The combined approach of incubating environmental samples with stable isotope-labeled substrates followed by single-cell analyses through high-resolution secondary ion mass spectrometry (NanoSIMS) or Raman microspectroscopy provides insights into the in situ function of microorganisms. This approach has found limited application in soils presumably due to the dispersal of microbial cells in a large background of particles. We developed a pipeline for the efficient preparation of cell extracts from soils for subsequent single-cell methods by combining cell detachment with separation of cells and soil particles followed by cell concentration. The procedure was evaluated by examining its influence on cell recoveries and microbial community composition across two soils. This approach generated a cell fraction with considerably reduced soil particle load and of sufficient small size to allow single-cell analysis by NanoSIMS, as shown when detecting active N2-fixing and cellulose-responsive microorganisms via 15N2 and 13C-UL-cellulose incubations, respectively. The same procedure was also applicable for Raman microspectroscopic analyses of soil microorganisms, assessed via microcosm incubations with a 13C-labeled carbon source and deuterium oxide (D2O, a general activity marker). The described sample preparation procedure enables single-cell analysis of soil microorganisms using NanoSIMS and Raman microspectroscopy, but should also facilitate single-cell sorting and sequencing.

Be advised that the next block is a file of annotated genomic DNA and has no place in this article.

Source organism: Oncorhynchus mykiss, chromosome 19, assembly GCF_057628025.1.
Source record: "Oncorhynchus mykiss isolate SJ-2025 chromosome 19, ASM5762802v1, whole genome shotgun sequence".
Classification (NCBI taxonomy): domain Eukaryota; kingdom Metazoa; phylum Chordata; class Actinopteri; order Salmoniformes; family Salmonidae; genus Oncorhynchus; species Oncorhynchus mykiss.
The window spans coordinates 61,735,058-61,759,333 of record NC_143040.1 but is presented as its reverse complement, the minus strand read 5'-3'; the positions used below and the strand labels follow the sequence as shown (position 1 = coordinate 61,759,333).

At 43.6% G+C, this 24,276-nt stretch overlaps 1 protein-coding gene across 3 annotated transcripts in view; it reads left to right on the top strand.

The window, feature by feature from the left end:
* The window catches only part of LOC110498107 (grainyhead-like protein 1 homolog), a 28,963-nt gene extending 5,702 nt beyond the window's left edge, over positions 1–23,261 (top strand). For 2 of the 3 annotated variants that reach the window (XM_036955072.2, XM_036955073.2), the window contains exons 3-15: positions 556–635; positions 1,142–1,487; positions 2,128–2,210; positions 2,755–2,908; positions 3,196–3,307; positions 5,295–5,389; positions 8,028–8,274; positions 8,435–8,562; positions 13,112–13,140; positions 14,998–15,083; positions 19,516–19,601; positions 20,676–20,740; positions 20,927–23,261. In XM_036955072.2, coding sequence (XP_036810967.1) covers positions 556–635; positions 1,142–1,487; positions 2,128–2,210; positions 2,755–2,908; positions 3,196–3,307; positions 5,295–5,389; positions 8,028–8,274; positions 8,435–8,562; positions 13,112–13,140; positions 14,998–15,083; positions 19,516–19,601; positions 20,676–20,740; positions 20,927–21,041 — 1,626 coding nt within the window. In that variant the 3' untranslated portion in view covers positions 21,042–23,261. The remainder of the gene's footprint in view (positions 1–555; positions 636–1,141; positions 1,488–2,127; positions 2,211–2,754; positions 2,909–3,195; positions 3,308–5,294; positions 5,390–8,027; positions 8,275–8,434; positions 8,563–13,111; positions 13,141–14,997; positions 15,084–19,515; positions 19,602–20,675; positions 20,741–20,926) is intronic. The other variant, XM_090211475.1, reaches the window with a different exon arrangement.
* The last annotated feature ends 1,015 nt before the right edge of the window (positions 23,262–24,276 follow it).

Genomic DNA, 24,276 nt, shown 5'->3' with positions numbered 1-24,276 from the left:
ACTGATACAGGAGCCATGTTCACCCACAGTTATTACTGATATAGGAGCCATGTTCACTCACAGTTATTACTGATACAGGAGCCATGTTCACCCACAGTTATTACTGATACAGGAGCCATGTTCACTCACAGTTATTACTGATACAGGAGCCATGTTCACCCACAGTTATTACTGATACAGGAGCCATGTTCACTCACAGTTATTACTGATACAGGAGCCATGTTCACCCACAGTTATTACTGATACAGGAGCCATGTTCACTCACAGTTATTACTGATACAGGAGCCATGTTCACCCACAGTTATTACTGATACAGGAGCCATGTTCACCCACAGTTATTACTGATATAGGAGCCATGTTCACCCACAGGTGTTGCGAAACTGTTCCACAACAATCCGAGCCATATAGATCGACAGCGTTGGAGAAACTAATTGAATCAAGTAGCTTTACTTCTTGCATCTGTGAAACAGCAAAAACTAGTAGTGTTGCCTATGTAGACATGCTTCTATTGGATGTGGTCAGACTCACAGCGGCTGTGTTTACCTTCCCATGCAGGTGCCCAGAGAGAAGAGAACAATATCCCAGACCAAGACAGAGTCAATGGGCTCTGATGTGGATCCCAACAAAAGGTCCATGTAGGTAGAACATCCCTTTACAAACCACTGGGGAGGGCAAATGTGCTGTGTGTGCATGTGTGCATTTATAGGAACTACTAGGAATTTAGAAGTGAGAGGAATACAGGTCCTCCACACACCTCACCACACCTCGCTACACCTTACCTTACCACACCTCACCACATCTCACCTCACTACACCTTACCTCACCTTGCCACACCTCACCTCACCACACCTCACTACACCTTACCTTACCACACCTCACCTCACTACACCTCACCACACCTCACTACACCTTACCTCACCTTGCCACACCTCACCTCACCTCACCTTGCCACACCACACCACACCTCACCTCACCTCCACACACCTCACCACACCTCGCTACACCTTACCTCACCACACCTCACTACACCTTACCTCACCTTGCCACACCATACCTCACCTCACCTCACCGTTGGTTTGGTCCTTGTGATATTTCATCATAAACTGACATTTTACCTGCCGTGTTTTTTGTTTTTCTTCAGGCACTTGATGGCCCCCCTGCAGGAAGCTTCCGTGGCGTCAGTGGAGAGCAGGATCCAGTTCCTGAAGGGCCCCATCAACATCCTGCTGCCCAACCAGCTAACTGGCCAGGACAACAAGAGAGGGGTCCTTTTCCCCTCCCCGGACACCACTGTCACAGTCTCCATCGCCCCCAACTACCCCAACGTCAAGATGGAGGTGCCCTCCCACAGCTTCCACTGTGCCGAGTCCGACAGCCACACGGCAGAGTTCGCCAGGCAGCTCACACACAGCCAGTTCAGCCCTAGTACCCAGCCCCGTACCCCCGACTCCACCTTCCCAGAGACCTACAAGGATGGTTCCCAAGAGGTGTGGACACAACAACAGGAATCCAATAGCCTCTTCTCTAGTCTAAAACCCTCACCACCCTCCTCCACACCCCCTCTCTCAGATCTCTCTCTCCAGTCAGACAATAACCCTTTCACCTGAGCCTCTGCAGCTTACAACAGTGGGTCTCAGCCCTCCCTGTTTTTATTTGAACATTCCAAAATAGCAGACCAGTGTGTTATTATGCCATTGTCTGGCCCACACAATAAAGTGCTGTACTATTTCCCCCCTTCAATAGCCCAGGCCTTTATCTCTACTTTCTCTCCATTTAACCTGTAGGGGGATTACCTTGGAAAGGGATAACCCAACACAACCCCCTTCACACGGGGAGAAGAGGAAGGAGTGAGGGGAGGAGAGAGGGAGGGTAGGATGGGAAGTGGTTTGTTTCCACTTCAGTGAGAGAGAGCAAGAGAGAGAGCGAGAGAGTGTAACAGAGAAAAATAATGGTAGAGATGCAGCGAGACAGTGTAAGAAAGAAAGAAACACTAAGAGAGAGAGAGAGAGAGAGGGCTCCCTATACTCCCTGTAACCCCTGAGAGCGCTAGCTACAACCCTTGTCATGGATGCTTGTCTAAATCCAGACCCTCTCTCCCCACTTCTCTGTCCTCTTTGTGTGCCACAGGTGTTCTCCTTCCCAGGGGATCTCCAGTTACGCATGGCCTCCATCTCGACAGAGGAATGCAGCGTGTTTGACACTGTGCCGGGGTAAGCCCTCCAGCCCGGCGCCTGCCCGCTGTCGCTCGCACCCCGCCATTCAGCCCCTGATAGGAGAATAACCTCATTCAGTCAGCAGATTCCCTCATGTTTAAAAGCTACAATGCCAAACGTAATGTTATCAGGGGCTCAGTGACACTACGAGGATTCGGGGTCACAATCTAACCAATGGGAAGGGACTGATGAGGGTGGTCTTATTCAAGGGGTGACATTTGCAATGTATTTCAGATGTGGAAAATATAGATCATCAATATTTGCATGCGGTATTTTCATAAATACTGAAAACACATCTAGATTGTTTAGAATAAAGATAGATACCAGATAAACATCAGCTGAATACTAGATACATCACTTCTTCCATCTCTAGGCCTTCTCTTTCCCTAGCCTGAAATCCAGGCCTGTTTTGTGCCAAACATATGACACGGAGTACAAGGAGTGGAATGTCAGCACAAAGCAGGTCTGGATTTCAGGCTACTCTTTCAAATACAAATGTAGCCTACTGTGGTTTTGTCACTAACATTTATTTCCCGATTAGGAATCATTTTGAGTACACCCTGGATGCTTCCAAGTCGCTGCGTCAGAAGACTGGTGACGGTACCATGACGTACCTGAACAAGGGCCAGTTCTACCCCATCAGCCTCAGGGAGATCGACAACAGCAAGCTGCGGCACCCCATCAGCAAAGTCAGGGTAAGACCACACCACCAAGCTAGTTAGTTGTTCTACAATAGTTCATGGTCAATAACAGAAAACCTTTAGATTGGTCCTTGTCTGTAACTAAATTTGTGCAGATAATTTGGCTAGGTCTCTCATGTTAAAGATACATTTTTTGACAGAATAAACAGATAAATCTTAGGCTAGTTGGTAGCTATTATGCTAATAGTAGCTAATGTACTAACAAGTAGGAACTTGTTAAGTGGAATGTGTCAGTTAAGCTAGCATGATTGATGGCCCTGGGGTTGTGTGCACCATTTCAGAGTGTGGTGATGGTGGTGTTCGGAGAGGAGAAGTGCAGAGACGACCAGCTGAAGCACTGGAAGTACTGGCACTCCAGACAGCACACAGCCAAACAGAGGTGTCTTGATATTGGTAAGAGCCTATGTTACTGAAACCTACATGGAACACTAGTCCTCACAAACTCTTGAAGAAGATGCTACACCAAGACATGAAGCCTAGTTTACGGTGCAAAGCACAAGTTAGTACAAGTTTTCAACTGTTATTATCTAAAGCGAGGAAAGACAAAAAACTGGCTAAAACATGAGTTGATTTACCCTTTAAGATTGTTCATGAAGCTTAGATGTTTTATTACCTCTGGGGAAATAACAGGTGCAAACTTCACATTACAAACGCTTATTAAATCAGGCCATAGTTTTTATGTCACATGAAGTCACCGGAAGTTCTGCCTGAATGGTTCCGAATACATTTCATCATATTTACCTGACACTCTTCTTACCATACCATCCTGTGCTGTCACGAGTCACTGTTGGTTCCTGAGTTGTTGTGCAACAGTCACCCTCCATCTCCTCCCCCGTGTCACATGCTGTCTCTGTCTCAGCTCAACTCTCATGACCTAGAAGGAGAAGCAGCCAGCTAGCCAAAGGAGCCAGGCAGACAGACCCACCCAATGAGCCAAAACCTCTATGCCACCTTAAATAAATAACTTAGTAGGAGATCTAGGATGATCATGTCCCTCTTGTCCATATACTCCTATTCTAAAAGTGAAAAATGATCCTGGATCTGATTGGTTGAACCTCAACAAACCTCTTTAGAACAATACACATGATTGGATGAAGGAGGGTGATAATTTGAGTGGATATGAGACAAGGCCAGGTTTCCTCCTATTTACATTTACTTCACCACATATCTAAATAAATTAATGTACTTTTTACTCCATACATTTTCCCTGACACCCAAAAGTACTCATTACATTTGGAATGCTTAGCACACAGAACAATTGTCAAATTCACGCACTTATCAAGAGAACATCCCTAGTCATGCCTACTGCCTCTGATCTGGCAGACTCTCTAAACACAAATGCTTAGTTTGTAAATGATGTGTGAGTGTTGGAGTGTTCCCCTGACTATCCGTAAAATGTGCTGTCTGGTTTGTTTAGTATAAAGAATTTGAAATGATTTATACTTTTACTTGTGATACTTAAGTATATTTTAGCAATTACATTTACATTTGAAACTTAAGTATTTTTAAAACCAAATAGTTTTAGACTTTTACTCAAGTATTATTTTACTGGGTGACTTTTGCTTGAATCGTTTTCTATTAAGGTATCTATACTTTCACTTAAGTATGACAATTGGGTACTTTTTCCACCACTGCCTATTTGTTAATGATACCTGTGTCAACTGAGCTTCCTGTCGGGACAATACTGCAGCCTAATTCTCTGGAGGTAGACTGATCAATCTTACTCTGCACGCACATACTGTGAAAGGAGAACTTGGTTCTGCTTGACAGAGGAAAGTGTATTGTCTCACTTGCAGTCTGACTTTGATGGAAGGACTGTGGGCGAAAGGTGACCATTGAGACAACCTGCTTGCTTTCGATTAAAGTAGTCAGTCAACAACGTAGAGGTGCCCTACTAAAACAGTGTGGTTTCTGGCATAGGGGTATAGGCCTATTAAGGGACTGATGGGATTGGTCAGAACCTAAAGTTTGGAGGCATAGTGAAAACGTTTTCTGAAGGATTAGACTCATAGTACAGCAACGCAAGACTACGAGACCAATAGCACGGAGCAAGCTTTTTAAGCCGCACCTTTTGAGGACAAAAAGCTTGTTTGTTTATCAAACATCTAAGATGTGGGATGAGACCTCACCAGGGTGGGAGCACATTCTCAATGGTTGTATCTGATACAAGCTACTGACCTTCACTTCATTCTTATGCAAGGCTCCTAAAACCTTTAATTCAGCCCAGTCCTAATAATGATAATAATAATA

• Expanded metabolic versatility of ubiquitous nitrite-oxidizing bacteria from the genus Nitrospira

    Koch H, Lücker S, Albertsen M, Kitzinger K, Herbold C, Spieck E, Nielsen PH, Wagner M, Daims H
    2015 - Proc Natl Acad Sci U S A, 112: 11371-11376